Last week, I gave myself a writing prompt of 5 words: abandoned, nurture, trimming, silently, cupboards, and clocked ten minutes on the countdown timer on my cellphone. Now that I go back to it after a few days, I don’t hate it so much, so I thought I will post it here:
They have grown silently around the abandoned house, those creepers, those creatures of nature and of stealth. They have piled in through the broken basement windows, they have grown over the cracks on the steps, they have climbed the steps to the forgotten bedrooms. They will not leave the house well enough alone because man makes homes, but Nature nurtures graves.
The house has stood here silently on the mound under the dripping rain, the blazing sun, and you have seen it change its face. It has grown old with you, like you: you, whose nails need trimming, whose clothes need mending, whose table needs cleaning, whose utensils need washing. And so is the house with its wild lawns, its rusty banisters, cobwebbed chandeliers, broken gates, and nesting sparrows.
You and the house have grown old together, silently and alone, like old friends. Those who left you in hate, left the house at the same time, but you do not wait for them, and the house does not, either. You await death and the house waits for demolition, and meanwhile it is a rambling old place where a boy or two can find adventure, where a homeless man can find shelter from the rain.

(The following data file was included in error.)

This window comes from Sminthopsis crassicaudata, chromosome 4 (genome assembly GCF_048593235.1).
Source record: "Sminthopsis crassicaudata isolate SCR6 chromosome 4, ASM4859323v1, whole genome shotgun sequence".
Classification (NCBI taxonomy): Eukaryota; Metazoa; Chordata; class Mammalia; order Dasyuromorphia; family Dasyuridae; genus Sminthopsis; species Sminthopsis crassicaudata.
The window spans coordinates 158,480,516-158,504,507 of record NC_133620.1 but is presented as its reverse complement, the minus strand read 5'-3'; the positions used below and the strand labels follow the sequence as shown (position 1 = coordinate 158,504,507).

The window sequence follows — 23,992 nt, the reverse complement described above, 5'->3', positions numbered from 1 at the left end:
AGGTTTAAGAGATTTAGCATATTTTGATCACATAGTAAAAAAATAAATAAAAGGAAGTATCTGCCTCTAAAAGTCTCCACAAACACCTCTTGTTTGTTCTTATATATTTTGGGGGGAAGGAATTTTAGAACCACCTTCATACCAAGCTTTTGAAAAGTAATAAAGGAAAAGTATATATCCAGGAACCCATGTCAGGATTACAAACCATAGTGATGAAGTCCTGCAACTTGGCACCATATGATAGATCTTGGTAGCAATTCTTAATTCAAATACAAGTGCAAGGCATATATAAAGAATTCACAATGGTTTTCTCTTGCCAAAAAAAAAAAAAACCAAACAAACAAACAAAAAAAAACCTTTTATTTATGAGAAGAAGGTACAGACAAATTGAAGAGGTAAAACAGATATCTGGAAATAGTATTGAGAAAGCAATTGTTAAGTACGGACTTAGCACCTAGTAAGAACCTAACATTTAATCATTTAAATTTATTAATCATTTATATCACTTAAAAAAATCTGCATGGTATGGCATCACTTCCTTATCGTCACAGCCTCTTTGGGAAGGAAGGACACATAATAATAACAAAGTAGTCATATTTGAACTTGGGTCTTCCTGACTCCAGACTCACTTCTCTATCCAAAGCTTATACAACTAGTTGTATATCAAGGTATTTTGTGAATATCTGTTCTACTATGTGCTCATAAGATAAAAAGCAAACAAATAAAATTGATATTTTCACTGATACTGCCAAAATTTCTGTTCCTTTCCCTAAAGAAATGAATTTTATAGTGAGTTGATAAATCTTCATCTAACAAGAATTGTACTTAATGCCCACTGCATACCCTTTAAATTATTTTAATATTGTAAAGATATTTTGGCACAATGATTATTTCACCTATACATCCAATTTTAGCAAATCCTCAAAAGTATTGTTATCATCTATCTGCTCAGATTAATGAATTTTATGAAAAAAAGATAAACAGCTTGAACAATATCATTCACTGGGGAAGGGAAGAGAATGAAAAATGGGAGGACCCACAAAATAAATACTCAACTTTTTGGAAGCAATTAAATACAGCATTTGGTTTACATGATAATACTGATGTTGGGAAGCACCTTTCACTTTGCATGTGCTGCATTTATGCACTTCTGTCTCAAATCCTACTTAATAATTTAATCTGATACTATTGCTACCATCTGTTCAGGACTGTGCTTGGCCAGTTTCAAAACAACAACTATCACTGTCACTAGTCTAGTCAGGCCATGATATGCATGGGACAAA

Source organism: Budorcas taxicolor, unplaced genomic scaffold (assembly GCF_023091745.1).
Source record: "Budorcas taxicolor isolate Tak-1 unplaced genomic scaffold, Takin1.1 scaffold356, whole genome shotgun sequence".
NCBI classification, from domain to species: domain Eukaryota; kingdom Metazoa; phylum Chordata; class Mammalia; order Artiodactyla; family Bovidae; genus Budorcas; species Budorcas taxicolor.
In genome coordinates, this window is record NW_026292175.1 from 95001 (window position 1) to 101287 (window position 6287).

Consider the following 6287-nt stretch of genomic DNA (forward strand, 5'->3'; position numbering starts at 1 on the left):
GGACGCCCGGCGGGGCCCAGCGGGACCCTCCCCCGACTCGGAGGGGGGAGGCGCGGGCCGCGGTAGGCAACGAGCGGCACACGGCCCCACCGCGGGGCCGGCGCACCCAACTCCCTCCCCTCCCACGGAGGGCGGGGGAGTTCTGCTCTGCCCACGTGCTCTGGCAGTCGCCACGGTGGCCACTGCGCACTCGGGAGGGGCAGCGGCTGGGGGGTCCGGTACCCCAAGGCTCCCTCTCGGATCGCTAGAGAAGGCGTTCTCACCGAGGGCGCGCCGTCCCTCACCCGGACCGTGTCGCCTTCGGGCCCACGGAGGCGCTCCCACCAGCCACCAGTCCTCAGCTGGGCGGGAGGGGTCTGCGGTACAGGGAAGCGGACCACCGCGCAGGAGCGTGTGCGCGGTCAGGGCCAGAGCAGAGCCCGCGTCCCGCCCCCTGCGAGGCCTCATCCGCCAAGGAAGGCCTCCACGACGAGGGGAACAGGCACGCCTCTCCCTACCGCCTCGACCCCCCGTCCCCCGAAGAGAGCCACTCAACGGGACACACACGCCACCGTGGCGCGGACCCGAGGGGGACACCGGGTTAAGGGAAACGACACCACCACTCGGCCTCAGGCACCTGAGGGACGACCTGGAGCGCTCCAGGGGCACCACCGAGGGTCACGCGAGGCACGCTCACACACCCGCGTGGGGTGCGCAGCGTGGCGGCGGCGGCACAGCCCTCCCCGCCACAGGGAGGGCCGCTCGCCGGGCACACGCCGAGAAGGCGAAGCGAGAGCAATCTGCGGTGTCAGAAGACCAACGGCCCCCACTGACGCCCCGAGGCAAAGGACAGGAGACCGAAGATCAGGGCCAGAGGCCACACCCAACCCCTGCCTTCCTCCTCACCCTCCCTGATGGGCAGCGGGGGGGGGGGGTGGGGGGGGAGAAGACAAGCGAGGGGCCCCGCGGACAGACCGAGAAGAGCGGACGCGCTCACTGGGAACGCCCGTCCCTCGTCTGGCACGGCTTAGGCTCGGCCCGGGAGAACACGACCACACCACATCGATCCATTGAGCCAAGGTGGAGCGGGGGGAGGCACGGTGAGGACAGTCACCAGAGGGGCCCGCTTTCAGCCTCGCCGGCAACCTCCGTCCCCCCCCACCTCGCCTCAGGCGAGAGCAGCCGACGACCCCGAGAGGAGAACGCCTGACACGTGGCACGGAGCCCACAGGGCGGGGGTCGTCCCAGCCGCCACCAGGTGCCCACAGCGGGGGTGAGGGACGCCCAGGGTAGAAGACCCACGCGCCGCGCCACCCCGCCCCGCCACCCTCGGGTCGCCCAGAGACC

But you do not welcome the boy or the homeless man, you wander like a ghost in the house, and keep out the real ghosts who do not want to step into this wanton seclusion, this morbid togetherness. The shadows of the house cling to you when you take out your aged car, it waits patiently for you to return, because it knows you will.
It is alive, dying, and pulling you in with it all the time into its corridors of no sunlight and stale air, into its musty cupboards with doors thrown ajar, its old kitchen with the burst oven, its leaky roof, its dark cellars and its noisy chimney on stormy nights. Even the fireplace throws out more shadows than light.
The house has its eyes, it has its nose and teeth, and all work together to keep you in and others out. Don’t you see its arms holding you back, pulling you inexorably in, in, in, in, always in—no light for you, no life, and that is the way the house wants it. I know you want it the same way too, but today I stand here, calling to you. Won’t you listen, just this once? Or will you pick up my call, fold it over and toss into the bin across your bed?
You have to decide, because this will be the only call that will ever come, the call from me to you.